By: Nicole Duncan-Smith
In 1954, Plessy v. Ferguson was overturned by Brown v. Board of Education of Topeka, where the Supreme Court ruled that separate accommodations based on race were, in fact, unequal and therefore unconstitutional.
Plessy died in 1925 with this conviction still on his record.
Phoebe Ferguson, a descendant of New Orleans jurist John H. Ferguson, the judge that ruled against Plessy, said, “This doesn’t erase the wrong. We can’t undo the wrongs of the past, but we can learn from them and keep them from happening in the future.”
One relative who attended the ceremony was Keith Plessy and he said it was “truly a blessed day for our ancestors … and for children not yet born.” His great-great-grandfather was Plessy’s cousin.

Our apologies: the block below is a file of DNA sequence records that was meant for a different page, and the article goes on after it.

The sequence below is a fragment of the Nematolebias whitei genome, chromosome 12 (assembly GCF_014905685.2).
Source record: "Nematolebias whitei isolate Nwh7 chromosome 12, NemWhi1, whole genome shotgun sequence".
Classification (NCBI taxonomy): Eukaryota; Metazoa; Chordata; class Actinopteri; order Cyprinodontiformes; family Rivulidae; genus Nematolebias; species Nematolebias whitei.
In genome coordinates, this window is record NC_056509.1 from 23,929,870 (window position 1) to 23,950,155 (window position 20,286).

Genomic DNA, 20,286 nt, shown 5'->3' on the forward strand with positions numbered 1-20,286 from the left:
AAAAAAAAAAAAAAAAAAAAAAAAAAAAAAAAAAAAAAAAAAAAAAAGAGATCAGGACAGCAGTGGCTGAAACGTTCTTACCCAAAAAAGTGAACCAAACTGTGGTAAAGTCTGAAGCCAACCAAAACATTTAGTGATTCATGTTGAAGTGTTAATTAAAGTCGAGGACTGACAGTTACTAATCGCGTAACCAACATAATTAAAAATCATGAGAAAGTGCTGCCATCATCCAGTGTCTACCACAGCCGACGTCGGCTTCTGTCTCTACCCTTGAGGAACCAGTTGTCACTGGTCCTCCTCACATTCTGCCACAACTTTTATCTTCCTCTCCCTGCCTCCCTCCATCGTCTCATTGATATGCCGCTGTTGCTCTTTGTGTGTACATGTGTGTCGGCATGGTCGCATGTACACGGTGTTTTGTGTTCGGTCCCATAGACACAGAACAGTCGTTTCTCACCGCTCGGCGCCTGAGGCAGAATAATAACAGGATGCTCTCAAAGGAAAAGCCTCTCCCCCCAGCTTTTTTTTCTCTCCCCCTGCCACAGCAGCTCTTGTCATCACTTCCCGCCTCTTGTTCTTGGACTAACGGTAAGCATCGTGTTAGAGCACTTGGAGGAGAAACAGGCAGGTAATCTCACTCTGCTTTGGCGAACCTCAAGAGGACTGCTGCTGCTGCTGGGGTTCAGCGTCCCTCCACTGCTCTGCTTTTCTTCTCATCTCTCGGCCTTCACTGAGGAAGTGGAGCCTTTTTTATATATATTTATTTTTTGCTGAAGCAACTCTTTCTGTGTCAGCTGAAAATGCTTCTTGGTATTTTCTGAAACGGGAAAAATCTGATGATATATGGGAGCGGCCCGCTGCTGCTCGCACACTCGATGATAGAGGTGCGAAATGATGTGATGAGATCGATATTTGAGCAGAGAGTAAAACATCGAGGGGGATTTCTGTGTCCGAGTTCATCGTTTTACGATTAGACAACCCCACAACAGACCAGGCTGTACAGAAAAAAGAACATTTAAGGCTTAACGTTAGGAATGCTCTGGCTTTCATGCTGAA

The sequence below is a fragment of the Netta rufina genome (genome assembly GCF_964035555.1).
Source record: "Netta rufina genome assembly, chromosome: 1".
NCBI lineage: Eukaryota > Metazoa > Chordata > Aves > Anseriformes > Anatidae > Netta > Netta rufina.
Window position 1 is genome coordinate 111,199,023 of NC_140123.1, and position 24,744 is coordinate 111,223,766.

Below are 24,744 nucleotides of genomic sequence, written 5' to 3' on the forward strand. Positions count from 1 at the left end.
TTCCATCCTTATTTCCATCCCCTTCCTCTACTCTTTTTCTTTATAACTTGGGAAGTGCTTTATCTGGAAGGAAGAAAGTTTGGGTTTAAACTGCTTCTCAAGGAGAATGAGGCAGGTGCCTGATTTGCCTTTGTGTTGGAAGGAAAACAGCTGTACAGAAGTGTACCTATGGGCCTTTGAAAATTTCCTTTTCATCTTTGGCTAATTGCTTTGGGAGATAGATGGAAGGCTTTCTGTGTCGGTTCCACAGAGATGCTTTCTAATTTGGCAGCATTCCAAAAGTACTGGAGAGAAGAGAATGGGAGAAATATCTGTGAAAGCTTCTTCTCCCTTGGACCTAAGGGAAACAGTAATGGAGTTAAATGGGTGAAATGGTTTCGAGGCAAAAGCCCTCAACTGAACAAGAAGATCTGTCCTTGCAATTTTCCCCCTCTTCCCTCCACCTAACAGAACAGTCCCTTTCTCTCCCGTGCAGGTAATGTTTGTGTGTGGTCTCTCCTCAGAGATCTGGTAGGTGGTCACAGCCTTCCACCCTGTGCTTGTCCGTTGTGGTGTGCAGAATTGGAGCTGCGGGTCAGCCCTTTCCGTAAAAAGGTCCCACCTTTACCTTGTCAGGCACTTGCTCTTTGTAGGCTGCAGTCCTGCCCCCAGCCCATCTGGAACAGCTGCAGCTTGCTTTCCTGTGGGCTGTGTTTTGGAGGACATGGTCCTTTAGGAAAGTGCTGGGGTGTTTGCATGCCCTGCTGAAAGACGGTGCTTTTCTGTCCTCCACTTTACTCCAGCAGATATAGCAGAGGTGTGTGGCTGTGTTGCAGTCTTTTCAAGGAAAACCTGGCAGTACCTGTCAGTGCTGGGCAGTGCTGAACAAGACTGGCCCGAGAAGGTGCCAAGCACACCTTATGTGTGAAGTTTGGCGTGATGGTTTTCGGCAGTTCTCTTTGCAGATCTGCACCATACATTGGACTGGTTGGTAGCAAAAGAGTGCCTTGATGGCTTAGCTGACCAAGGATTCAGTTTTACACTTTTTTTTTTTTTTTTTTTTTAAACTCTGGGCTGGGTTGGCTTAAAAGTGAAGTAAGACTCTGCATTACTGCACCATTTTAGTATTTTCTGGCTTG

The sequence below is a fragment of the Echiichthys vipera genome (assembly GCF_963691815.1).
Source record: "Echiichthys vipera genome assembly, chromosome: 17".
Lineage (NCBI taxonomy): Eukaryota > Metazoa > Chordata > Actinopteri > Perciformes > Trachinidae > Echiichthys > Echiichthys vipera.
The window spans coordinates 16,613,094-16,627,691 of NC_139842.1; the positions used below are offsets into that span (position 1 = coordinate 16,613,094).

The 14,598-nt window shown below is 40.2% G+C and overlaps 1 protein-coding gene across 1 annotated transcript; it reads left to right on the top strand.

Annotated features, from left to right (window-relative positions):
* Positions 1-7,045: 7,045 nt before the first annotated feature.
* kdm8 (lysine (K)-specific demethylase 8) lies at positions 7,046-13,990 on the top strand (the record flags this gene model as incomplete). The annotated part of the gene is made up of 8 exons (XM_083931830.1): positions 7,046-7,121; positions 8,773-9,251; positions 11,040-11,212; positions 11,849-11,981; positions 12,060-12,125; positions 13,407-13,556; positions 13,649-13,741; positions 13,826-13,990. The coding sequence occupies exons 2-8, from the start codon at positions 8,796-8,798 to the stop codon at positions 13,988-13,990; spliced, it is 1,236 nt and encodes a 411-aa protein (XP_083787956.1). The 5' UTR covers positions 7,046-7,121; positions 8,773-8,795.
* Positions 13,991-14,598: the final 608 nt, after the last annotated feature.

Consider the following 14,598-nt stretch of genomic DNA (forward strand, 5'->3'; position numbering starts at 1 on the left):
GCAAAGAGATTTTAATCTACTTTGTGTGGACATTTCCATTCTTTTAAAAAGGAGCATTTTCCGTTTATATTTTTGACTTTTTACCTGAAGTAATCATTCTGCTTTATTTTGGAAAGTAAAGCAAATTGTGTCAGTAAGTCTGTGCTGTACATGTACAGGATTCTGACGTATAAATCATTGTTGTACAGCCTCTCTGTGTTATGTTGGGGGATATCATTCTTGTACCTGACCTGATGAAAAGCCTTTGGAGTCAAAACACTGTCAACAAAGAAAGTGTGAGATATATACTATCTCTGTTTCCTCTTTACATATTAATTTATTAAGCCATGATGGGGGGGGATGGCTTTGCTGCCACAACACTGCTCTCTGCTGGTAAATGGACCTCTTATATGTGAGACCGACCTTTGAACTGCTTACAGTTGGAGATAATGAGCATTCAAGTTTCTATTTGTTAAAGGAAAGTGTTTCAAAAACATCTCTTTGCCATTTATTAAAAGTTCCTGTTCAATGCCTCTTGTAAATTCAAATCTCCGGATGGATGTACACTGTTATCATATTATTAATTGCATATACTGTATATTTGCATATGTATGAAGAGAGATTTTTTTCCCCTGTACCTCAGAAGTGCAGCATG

He said to the USA Today Network, “I just feel gratitude for my ancestor who stood up and set an example for generations of civil rights activists who would follow him.”
“Sometimes I don’t feel like my feet are on the ground because my ancestors are carrying me,” he said. “I’m holding back tears because I’m too happy to cry.”
Both Keith Plessy and Phoebe Ferguson have worked together to restore Homer Plessy’s legacy and in 2009 unveiled a plaque at the former site of the Press Street Railroad Yards to honestly tell the stories of both of their ancestors.